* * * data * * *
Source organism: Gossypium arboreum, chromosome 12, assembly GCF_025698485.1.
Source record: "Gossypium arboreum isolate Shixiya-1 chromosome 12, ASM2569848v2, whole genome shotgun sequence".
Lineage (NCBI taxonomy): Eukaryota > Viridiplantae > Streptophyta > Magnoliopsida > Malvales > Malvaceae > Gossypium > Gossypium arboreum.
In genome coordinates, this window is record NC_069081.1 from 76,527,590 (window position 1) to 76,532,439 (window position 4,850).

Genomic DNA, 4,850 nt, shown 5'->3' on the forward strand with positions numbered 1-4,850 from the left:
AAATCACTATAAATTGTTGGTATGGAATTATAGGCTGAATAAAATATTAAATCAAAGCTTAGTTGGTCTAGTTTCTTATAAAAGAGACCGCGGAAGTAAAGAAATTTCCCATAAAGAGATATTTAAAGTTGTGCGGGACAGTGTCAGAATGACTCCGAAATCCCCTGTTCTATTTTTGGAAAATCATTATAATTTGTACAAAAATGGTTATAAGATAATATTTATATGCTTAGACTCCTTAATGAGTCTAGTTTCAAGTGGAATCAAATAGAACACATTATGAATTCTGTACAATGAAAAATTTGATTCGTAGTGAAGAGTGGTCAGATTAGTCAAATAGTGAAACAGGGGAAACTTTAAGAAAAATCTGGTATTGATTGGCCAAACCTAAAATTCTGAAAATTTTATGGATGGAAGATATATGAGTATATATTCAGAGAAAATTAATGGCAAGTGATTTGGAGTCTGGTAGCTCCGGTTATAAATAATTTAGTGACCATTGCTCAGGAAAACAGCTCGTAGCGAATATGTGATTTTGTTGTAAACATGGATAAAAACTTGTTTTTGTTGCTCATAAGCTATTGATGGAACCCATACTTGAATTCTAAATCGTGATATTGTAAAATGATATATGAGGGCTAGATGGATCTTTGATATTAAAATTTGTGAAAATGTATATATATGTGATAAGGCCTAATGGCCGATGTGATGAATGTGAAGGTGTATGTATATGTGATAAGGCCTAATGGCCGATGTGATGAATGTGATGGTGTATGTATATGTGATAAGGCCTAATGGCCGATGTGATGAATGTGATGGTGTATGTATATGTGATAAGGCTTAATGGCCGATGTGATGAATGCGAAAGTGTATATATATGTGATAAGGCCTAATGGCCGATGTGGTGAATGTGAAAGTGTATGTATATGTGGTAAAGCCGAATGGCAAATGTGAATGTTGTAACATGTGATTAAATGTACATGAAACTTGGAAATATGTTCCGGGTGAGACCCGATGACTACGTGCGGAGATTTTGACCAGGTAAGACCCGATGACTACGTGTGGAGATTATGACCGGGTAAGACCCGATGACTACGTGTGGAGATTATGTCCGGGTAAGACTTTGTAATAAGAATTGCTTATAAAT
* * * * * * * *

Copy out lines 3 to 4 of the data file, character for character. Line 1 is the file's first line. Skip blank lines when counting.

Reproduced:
Lineage (NCBI taxonomy): Eukaryota > Viridiplantae > Streptophyta > Magnoliopsida > Malvales > Malvaceae > Gossypium > Gossypium arboreum.
In genome coordinates, this window is record NC_069081.1 from 76,527,590 (window position 1) to 76,532,439 (window position 4,850).